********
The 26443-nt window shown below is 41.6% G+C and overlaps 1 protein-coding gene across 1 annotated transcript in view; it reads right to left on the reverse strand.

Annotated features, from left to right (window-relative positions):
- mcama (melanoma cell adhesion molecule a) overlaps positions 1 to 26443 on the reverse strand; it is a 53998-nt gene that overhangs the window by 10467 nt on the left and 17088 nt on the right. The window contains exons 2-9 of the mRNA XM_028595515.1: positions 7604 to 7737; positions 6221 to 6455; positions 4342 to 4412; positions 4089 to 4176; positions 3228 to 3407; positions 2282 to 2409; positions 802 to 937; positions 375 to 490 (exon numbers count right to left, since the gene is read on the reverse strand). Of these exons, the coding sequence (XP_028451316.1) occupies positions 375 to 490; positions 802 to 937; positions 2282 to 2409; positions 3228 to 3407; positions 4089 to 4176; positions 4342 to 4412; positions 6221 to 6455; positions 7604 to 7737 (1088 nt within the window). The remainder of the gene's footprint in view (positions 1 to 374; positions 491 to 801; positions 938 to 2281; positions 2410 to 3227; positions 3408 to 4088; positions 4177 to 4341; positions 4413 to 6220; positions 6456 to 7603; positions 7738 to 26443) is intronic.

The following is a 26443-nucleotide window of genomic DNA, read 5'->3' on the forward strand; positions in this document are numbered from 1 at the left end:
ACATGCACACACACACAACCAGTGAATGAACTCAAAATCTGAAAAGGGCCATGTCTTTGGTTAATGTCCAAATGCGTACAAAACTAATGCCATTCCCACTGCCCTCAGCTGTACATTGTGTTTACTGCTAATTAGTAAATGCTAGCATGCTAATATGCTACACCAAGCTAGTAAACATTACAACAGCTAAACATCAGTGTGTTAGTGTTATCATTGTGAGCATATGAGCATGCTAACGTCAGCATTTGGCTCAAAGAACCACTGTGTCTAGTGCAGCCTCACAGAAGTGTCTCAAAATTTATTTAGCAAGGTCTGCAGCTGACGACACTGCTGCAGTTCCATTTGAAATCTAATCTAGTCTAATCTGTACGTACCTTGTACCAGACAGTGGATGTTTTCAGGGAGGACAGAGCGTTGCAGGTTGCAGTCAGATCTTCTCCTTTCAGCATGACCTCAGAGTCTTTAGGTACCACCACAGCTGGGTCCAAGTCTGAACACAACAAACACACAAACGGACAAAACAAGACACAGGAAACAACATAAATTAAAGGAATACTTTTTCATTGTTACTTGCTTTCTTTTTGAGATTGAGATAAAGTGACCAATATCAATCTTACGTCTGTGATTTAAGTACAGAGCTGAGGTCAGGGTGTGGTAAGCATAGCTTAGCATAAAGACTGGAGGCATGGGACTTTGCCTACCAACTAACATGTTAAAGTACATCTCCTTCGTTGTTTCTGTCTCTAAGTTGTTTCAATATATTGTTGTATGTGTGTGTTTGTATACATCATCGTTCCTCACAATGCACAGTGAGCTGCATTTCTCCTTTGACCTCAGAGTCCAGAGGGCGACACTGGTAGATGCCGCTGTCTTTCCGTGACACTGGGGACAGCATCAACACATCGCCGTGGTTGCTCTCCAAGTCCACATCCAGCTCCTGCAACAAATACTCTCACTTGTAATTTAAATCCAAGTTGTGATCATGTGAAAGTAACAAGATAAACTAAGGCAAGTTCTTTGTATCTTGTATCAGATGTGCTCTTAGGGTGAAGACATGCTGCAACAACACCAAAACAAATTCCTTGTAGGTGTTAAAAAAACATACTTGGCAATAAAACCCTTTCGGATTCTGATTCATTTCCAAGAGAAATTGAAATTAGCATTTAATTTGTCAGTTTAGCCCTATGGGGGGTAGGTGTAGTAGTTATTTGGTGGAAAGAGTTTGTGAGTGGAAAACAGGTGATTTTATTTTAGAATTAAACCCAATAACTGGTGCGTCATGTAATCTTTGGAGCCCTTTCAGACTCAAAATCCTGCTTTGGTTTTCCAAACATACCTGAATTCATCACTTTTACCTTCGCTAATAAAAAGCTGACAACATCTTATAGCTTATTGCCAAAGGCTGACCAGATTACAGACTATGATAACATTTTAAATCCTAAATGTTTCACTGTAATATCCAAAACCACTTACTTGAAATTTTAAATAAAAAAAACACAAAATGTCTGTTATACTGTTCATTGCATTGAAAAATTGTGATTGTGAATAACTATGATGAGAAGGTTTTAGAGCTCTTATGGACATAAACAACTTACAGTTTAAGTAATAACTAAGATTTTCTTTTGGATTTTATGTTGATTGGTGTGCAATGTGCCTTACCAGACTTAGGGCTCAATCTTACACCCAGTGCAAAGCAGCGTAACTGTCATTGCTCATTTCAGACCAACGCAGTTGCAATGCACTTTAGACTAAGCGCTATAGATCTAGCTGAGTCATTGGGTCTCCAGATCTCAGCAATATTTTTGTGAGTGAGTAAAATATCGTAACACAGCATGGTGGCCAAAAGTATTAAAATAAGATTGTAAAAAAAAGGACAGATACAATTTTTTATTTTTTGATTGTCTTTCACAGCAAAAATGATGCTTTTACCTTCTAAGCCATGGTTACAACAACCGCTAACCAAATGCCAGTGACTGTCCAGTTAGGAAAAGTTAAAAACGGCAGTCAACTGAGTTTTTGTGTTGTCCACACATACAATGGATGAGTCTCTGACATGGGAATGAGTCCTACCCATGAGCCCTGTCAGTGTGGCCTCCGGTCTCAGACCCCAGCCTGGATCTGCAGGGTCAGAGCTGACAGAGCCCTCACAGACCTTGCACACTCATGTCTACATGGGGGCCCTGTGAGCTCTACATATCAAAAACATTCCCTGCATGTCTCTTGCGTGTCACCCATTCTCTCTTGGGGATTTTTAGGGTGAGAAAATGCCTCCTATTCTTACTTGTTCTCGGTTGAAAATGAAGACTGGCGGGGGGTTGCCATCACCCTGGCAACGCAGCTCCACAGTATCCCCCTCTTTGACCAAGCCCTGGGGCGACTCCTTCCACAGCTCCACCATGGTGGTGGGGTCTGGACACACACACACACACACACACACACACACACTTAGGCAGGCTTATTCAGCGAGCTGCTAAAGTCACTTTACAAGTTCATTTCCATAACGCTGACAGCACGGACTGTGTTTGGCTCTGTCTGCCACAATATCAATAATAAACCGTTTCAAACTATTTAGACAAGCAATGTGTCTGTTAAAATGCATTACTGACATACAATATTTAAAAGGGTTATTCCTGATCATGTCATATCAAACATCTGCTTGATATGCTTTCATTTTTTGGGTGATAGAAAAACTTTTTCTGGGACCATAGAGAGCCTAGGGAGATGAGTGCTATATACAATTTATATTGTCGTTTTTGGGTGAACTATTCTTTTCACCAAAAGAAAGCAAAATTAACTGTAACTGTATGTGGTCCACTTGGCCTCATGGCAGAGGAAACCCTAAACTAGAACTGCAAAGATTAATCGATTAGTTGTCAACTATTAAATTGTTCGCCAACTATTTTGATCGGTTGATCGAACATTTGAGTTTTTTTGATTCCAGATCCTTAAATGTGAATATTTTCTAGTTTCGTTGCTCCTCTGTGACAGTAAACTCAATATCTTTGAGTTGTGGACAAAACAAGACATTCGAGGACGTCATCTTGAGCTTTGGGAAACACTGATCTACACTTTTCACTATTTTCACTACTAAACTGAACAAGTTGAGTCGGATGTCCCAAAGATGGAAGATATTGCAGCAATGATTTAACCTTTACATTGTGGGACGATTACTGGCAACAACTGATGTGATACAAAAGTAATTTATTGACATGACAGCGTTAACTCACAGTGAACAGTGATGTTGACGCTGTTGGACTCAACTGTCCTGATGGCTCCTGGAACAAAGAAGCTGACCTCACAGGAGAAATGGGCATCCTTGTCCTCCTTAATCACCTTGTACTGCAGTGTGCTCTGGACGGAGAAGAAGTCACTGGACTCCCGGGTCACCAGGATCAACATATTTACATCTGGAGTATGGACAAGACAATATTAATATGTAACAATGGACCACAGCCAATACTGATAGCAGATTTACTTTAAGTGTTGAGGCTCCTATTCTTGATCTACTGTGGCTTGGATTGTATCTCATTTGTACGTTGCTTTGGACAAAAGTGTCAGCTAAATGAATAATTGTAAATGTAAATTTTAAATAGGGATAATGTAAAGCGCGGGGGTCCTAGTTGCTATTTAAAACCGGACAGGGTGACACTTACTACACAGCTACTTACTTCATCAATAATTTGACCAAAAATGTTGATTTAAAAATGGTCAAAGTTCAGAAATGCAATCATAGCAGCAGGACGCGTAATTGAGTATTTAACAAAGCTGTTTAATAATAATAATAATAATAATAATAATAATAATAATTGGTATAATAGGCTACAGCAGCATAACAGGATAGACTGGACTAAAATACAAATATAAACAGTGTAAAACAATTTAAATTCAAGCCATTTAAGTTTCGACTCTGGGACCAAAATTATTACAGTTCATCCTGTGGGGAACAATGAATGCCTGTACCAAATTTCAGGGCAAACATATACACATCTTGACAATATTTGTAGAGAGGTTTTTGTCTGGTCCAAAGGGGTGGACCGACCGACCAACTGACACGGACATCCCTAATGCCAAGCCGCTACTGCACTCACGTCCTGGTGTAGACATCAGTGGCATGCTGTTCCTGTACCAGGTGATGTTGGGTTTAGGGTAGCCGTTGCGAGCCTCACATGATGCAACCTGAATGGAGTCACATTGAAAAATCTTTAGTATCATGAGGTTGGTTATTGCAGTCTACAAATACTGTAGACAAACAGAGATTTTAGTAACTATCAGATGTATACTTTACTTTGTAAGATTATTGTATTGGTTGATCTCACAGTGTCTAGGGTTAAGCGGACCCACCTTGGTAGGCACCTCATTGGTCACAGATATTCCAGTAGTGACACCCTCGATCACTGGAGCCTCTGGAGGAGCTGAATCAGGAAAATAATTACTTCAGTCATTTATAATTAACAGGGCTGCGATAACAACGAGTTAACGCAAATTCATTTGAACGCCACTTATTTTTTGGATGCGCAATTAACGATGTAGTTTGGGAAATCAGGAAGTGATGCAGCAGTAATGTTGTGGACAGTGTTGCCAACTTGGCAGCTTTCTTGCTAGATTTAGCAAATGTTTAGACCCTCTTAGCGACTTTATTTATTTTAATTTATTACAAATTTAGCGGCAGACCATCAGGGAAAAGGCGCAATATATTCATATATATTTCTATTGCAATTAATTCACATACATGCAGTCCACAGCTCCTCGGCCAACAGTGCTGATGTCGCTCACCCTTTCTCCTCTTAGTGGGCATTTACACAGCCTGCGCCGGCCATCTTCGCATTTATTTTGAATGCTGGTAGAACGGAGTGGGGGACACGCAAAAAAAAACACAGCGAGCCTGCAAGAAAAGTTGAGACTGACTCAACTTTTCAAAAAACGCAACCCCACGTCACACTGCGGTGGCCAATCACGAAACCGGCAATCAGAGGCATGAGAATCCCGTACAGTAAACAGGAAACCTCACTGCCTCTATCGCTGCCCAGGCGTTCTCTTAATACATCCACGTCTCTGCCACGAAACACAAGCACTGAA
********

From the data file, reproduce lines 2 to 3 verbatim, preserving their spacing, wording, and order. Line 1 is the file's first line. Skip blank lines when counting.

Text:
Annotated features, from left to right (window-relative positions):
- mcama (melanoma cell adhesion molecule a) overlaps positions 1 to 26443 on the reverse strand; it is a 53998-nt gene that overhangs the window by 10467 nt on the left and 17088 nt on the right. The window contains exons 2-9 of the mRNA XM_028595515.1: positions 7604 to 7737; positions 6221 to 6455; positions 4342 to 4412; positions 4089 to 4176; positions 3228 to 3407; positions 2282 to 2409; positions 802 to 937; positions 375 to 490 (exon numbers count right to left, since the gene is read on the reverse strand). Of these exons, the coding sequence (XP_028451316.1) occupies positions 375 to 490; positions 802 to 937; positions 2282 to 2409; positions 3228 to 3407; positions 4089 to 4176; positions 4342 to 4412; positions 6221 to 6455; positions 7604 to 7737 (1088 nt within the window). The remainder of the gene's footprint in view (positions 1 to 374; positions 491 to 801; positions 938 to 2281; positions 2410 to 3227; positions 3408 to 4088; positions 4177 to 4341; positions 4413 to 6220; positions 6456 to 7603; positions 7738 to 26443) is intronic.